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Food Materials Science Research

Research Platforms

Food colloids and interfaces

Food colloids and interfaces

Colloids, such as emulsions and foams, comprise a structural component of many food systems, such as ice cream, cheese and mayonnaise. As such, the properties of these foods (e.g. technical functionality, material properties, sensory and even digestibility) are governed by the stabilization, interactions and structuring of the colloidal state. Our focus on food colloids encompasses a number of discipline areas, including interfacial adsorption and surface assembly; emulsion systems (including double emulsion stabilization, nanoemulsions, and microencapsulates and Pickering stabilized emulsions); foams and dispersions. Our research aims to extend from developing fundamental understanding of colloidal phenomena through to the assembly of designed colloidal structures into food products with specific functionality.

Picture is confocal micrograph of a protein-stabilised oil-in-water emulsion, showing fat droplets (red) surrounded by protein coatings (green).



The Biopolymers platform focusses on the study and application of naturally occurring and synthesized raw materials that are widely used for their structural and functional role in food products. Research within this platform seeks to explore how the molecular structure (native or modified) of biopolymers such as proteins, polysaccharides and starches, influences their interactions and properties in aqueous and non-aqueous media, as well as in the presence of other food components, and in response to processing conditions such as heat and shear.  Greater understanding of how the hierarchical assembly of biopolymer structures contributes to the material and functional properties (e.g. stability, sensory and digestibility) of foods can enable more effective utilization of raw materials in food product design.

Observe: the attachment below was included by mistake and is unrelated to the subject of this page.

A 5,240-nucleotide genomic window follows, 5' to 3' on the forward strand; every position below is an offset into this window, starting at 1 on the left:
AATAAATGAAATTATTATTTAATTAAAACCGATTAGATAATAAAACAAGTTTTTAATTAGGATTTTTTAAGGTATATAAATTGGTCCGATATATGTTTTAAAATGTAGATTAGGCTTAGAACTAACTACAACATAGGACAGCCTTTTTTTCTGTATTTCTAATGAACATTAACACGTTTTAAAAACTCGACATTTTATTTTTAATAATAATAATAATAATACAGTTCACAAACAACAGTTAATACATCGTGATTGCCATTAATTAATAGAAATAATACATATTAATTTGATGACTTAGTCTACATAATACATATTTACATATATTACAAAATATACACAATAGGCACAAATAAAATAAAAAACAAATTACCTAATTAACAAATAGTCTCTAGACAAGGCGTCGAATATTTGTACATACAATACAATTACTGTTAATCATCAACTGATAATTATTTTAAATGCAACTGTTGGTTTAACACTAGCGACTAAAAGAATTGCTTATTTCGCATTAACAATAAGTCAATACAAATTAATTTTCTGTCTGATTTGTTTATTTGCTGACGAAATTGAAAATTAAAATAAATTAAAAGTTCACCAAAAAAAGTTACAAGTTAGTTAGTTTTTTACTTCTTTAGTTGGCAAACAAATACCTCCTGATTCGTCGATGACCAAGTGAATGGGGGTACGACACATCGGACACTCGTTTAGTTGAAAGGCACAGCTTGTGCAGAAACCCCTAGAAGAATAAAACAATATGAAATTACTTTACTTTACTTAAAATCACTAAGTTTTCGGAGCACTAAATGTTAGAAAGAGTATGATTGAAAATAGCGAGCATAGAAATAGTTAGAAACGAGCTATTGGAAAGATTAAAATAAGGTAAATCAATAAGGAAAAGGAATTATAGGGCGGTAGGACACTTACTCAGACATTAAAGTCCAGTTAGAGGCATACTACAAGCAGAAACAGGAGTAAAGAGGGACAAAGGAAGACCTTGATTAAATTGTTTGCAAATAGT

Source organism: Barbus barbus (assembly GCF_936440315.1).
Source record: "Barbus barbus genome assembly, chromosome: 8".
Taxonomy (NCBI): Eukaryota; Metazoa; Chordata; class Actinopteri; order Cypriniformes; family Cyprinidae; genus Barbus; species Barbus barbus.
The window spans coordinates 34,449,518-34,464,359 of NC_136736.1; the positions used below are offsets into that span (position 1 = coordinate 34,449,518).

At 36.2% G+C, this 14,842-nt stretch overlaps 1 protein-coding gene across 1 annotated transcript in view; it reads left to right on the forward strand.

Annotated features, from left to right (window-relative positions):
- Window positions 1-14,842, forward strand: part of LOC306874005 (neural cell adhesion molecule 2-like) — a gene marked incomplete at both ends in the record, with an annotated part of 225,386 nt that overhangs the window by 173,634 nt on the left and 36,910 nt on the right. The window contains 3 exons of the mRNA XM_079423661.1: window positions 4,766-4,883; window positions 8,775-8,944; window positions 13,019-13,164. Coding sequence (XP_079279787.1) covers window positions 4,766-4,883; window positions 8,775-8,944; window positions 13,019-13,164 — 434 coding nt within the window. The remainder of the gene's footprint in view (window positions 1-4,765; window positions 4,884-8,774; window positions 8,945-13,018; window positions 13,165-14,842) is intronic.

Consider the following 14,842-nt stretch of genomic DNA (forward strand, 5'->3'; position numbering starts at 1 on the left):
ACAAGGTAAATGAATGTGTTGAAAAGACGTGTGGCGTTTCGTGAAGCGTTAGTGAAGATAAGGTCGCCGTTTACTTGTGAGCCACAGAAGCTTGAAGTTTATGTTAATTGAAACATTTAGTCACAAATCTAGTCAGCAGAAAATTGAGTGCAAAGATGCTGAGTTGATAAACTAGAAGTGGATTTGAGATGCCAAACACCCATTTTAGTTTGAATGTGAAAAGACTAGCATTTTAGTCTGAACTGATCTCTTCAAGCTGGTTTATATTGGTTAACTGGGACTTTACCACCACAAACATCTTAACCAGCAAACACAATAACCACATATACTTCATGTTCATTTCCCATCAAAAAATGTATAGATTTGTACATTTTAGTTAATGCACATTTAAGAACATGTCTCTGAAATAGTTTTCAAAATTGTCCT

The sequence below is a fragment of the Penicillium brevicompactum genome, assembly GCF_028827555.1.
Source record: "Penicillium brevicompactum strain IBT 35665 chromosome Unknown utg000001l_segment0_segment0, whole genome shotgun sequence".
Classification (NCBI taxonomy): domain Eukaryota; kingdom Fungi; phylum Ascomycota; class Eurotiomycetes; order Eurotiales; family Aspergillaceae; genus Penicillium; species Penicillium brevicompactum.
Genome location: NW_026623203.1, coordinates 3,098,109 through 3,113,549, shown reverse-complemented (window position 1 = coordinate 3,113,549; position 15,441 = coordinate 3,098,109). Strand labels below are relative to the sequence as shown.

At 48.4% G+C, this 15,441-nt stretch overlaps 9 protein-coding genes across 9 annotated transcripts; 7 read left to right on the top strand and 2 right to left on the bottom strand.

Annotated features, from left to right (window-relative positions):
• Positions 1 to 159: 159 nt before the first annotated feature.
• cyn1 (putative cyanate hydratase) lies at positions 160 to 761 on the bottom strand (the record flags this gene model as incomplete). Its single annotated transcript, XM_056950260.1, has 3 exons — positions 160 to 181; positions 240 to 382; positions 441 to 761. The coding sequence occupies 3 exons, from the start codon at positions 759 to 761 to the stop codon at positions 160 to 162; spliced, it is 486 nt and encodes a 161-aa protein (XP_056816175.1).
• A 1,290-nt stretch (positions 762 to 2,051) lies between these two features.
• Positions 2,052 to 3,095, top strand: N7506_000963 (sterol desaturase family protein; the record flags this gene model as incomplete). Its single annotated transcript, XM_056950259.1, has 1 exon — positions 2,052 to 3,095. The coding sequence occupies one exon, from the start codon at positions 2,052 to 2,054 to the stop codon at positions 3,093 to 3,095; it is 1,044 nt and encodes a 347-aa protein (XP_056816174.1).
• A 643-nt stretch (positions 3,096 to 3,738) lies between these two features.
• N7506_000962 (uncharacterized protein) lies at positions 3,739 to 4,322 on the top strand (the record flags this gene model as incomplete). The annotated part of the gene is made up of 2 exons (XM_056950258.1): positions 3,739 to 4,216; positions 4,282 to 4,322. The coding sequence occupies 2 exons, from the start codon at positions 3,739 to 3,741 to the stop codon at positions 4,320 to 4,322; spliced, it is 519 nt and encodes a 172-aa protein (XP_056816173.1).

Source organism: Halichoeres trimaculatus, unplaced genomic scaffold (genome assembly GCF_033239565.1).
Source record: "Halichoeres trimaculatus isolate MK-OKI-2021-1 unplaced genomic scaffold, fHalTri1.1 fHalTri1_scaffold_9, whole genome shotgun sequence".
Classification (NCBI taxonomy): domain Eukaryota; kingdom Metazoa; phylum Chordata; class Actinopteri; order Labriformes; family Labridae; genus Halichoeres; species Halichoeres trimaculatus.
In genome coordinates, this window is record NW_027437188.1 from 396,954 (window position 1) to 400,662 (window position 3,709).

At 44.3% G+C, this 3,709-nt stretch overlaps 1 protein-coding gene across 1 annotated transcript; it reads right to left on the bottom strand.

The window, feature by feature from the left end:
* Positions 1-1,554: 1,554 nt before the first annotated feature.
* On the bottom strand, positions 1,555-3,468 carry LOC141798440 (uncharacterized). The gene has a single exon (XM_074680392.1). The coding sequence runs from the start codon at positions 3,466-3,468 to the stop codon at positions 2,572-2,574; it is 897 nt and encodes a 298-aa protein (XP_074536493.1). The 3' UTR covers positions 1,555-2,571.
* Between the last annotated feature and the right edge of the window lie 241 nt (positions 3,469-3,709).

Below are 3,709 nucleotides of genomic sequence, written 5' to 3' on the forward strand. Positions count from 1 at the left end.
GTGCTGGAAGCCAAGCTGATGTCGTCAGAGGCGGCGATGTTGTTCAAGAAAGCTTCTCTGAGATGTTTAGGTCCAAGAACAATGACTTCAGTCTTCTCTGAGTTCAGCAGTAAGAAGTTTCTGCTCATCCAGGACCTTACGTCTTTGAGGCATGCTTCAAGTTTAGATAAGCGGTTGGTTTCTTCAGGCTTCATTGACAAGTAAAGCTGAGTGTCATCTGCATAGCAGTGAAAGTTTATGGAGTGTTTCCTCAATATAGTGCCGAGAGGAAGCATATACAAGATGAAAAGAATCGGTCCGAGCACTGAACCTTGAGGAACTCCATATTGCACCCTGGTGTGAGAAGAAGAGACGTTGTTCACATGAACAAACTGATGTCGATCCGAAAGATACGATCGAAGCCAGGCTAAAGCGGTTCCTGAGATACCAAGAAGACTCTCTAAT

Picture is whey protein nanofibrils under the transmission electron microscope.

Ingredient functionality

Ingredient functionality

Ingredient functionality is the study of how the raw materials that comprise a formulation contribute to the structure of a food product based on their interactions and assembly as a consequence of processing. This platform seeks to understand how particular food ingredient functionalities and interactions lead to the creation of associated food microstructures and product properties. In particular, we aim to develop knowledge as to how the manipulation of ingredient or additive materials can be used to achieve targeted product outcomes, such as cost reduction, quality enhancement, or clean label design. Work in this area has investigated innovative approaches for extending formulation functionality, such as exploration of new raw materials (such as polysaccharide fractions extracted from plant sources), or through manipulation of ingredients through physical, chemical or biochemical modification to create novel functional components.

Picture is scanning electron micrograph of lignin microparticulates prepared through solvent precipitation


Food structure dynamics

Understanding the assembly and breakdown of food structures in response to dynamic conditions of shear, temperature and environmental conditions is essential to many of the attributes associated with food design and consumption. Whilst the production of food is based on the dynamic structural assembly of ingredients through processing, aspects of food consumption, such as sensory properties and digestibility are governed by the manner in which food materials are broken down in the mouth (oral processing) and gastro-intestinal tract. Within this platform we aim to understand, characterize and ultimately control the dynamic behaviours of food materials during both manufacture and consumption with a view to creating food structures capable of delivering industry or consumer requirements. This approach has most recently been applied in the design of dairy structured foods (through the Fonterra-Primary Growth Partnership) and foods with controlled breakdown properties during digestion (Riddet CoRE).

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